A group of PBI alumni who are working with Prairie Bible Institute are asking alumni for more money, without disclosing where their initial funds came from, where the funds went, or how the funds were spent:
Update from the Healing Team:
In our previous communication, we have stated the goals that we established when we first formed: 1) healing for survivors; 2) justice for perpetrators. Over the past weeks, we have been privileged to have a number of abuse survivors come to us for help in accomplishing one or both of these goals. It has been a great honor to be entrusted with their stories of tragedies and triumphs as we have connected with them through phone, Skype, email, and in some cases, in person in our homes. We have shared memories, hugs, and tears. A number of survivors are pursuing additional avenues of healing and we are in the process of helping them walk further in their journeys. Many other alumni have come forward to offer to be “listeners” as well, and we are truly grateful for the wonderful team of “wounded soldiers” that God is building. On Sunday night, the Prairie Bible Institute Open Group held a “PBI Music Night on FB,” where they posted music that was written and/or performed by Prairie alumni. If you missed it, we encourage you to go have a listen! One of the pieces expressed our heart beautifully: “All My Favorite People are Broken.” We all qualify. The healing team is merely a group of broken people who are involved in loving other broken people to a place of greater wholeness. You can hear the song here: http://www.youtube.com/watch?v=7Ea9uy6Mngk
We want to thank many of you who are praying for us and for survivors; we all need your prayers!
We also want to make an appeal to any of you who wish to donate to the Survivor Fund. Some funds have been donated, but we have some immediate needs to help survivors continue with their journeys through professional counseling and other healing-related resources. Some survivors have chosen to travel to Prairie campus as part of their ongoing healing journey. If you feel compelled to help survivors in this way, please send your donation to Prairie Bible Institute and note that it’s for “The Survivor Fund.” You can donate online at www.prairie.edu. Select “other fund” from the dropdown list of potential funds and type in “Alumni Healing Fund”. Receipts are provided for both Canadian and US donors.
We are so grateful for your support, encouraging emails, PMs, and prayers. Every team needs pray-ers, supporters, and doers. You are part of the team – thank you!
We invite you to contact us with any questions, encouragement, or feedback by emailing us at email@example.com.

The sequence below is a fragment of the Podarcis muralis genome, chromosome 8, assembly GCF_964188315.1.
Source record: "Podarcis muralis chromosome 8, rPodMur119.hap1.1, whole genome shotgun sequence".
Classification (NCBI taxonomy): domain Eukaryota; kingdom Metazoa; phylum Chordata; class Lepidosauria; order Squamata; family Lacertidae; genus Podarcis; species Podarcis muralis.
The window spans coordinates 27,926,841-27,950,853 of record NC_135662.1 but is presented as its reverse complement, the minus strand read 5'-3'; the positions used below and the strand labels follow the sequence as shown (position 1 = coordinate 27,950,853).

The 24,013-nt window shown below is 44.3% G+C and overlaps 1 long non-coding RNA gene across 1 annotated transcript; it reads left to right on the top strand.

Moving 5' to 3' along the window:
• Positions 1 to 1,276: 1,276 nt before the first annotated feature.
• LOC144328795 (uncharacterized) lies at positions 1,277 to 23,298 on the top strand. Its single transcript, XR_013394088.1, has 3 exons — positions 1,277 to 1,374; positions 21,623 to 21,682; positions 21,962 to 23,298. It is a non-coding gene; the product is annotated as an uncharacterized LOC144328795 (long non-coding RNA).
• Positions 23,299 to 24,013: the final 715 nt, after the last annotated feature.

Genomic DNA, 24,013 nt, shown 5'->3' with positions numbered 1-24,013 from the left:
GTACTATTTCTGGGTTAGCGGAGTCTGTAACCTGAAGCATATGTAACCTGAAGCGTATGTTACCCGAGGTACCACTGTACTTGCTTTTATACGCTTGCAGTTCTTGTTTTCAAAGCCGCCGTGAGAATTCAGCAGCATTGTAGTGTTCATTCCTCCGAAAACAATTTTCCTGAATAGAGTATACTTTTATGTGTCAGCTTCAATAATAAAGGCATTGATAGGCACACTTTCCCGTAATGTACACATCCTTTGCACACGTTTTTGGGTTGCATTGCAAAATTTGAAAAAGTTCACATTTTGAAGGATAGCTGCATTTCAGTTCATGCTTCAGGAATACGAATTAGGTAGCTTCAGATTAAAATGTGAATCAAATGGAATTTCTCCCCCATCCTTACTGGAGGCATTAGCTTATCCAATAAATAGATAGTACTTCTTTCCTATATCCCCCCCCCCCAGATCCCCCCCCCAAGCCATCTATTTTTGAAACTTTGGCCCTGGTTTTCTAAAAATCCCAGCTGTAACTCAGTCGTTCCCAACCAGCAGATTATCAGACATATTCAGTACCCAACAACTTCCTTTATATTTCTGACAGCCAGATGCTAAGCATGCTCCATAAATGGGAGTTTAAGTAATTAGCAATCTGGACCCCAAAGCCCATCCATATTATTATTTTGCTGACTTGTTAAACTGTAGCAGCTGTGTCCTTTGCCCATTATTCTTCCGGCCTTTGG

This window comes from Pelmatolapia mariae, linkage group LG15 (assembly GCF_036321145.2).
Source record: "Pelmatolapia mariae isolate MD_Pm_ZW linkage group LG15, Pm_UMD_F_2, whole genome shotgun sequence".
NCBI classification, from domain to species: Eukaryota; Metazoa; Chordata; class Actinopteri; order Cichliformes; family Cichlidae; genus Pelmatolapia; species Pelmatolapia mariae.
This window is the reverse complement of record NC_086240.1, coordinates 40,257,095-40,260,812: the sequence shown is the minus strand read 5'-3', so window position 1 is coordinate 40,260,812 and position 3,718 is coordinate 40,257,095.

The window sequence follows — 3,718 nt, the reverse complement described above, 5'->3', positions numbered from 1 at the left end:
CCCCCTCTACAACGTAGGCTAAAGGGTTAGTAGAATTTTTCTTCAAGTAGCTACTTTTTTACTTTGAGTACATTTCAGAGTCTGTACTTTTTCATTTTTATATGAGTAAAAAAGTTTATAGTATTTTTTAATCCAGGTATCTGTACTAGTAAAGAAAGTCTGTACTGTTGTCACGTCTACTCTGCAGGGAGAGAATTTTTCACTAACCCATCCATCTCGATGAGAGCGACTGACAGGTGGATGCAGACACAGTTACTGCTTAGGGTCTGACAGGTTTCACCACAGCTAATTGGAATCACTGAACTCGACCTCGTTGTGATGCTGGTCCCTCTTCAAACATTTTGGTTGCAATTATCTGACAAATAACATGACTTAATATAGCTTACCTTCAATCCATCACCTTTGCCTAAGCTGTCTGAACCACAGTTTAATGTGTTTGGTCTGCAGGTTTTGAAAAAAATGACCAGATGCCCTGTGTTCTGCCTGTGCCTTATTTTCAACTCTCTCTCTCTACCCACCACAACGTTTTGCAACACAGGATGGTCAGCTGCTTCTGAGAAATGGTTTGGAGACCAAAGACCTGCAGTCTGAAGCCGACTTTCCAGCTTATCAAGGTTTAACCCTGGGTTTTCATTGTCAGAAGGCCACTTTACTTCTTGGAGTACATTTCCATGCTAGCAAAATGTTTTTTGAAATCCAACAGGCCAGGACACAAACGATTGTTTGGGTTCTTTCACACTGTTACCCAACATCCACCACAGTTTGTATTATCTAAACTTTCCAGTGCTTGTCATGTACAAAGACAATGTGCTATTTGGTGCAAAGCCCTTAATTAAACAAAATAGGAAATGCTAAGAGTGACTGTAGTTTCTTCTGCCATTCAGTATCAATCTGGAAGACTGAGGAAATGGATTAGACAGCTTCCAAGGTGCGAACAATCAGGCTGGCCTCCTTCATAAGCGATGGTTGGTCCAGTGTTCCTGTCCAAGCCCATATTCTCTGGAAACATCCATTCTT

Brenda Boytim Morrison, Mim Phibbs, Priscilla Virts Johnson, John Kepler, Jim Crites
The beginnings of The Survivor Fund Project
In November of last year, PBI President Mark Maxwell went public with information that allegations of abuse at PBI over it’s 90 year history had been turned over to the RCMP. Abuse survivors attempts to reach out to PBI had been halted as communication had broken down, and as media took notice of PBI, Maxwell told ChristianWeek:
So far, says Maxwell, three former students have approached the school with claims of abuse. But apparently none is prepared to go public, let alone take PBI to court.
As for the claims made on Facebook, Prairie has handed over 890 pages of allegations to the RCMP to investigate. “If there’s that much smoke, you’d think there must be a fire somewhere—and we couldn’t find it,” Maxwell says.
The article above was written December 7th. It appears that PBI had already laid out what it planned to do to address survivors concerns, including rejecting the survivors choice of a US group to investigate claims, make recommendations, solicit a report on the extent of various types of abuse which had occurred on campus and put campus policies in place. PBI had won the pr battle before the survivors knew what hit them. Let’s follow the money below the fold:
Prairie has refused, stating it prefers to cooperate fully and openly with police and even the media.
But nor has it rejected any third-party involvement. Maxwell says two “prominent” Canadian churches and a church in South Carolina, whose pastor is a Prairie alumnus, have all volunteered to act as mediators.
“I wouldn’t be surprised if we ended up going with a third party that looks like that,” he says. “We’re working our way through that right now.”
While PBI was granting media requests, alumni were talking behind the scenes about setting up what would become The Survivor Fund Project, recently renamed the Healing Team.
One of our ideas several months ago was that if funds could be made available to help needy survivors deal with counseling, going to the police, etc. it would be a worthy project. We made the suggestion to Mark Maxwell, and received his endorsement as per previous statements we have issued. As time went on we came to realize that our role as a small group of Prairie alumni could also be served in building relationships with hurting abuse survivors. We don’t want to see survivors having to walk their road alone. Some have friends and other networks to help, but there are some who are hurting and need a friend to walk with them, encourage them, pray for them, and to be there for them both in their good times and their bad times. This is what we felt God was leading us to do.
We do not represent Prairie, although we are known to Mark Maxwell.
The Survivor Fund Project Members may not represent PBI, but under the regulations of the CRA (Canada Revenue Agency), PBI is responsible for this team. PBI accepts and manages the donations, hands out donor tax receipts, and disperses expense funds to team members. This type of flow through or conduit arrangement is not illegal. This arrangement is ethically dubious, but more later. Back to the late November, early December behind the scenes planning.